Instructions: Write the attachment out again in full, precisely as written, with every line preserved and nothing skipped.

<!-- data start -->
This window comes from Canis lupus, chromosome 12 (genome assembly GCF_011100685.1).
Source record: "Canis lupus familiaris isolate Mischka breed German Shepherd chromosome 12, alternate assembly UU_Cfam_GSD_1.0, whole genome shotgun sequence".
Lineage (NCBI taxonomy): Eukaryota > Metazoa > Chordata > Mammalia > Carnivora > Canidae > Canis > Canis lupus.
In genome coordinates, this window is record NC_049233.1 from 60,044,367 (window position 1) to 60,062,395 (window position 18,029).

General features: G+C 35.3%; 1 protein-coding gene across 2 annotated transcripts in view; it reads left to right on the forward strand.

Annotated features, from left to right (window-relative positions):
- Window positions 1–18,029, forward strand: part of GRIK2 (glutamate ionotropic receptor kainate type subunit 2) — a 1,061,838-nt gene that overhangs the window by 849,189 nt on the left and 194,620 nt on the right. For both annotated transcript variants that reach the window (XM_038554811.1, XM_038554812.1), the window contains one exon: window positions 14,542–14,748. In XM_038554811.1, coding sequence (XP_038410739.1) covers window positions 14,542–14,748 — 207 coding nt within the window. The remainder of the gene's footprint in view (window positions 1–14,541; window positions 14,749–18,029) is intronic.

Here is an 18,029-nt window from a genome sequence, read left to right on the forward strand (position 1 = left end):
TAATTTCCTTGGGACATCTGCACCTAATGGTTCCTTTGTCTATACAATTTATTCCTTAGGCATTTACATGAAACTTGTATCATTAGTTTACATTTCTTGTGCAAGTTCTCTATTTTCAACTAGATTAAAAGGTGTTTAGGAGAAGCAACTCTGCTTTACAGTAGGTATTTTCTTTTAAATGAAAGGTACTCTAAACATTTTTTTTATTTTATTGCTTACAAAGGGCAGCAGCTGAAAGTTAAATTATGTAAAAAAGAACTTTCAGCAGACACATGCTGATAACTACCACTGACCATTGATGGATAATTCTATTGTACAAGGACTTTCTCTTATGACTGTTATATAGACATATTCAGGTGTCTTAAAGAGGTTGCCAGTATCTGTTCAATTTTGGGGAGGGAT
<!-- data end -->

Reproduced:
This window comes from Canis lupus, chromosome 12 (genome assembly GCF_011100685.1).
Source record: "Canis lupus familiaris isolate Mischka breed German Shepherd chromosome 12, alternate assembly UU_Cfam_GSD_1.0, whole genome shotgun sequence".
Lineage (NCBI taxonomy): Eukaryota > Metazoa > Chordata > Mammalia > Carnivora > Canidae > Canis > Canis lupus.
In genome coordinates, this window is record NC_049233.1 from 60,044,367 (window position 1) to 60,062,395 (window position 18,029).

General features: G+C 35.3%; 1 protein-coding gene across 2 annotated transcripts in view; it reads left to right on the forward strand.

Annotated features, from left to right (window-relative positions):
- Window positions 1–18,029, forward strand: part of GRIK2 (glutamate ionotropic receptor kainate type subunit 2) — a 1,061,838-nt gene that overhangs the window by 849,189 nt on the left and 194,620 nt on the right. For both annotated transcript variants that reach the window (XM_038554811.1, XM_038554812.1), the window contains one exon: window positions 14,542–14,748. In XM_038554811.1, coding sequence (XP_038410739.1) covers window positions 14,542–14,748 — 207 coding nt within the window. The remainder of the gene's footprint in view (window positions 1–14,541; window positions 14,749–18,029) is intronic.

Here is an 18,029-nt window from a genome sequence, read left to right on the forward strand (position 1 = left end):
TAATTTCCTTGGGACATCTGCACCTAATGGTTCCTTTGTCTATACAATTTATTCCTTAGGCATTTACATGAAACTTGTATCATTAGTTTACATTTCTTGTGCAAGTTCTCTATTTTCAACTAGATTAAAAGGTGTTTAGGAGAAGCAACTCTGCTTTACAGTAGGTATTTTCTTTTAAATGAAAGGTACTCTAAACATTTTTTTTATTTTATTGCTTACAAAGGGCAGCAGCTGAAAGTTAAATTATGTAAAAAAGAACTTTCAGCAGACACATGCTGATAACTACCACTGACCATTGATGGATAATTCTATTGTACAAGGACTTTCTCTTATGACTGTTATATAGACATATTCAGGTGTCTTAAAGAGGTTGCCAGTATCTGTTCAATTTTGGGGAGGGAT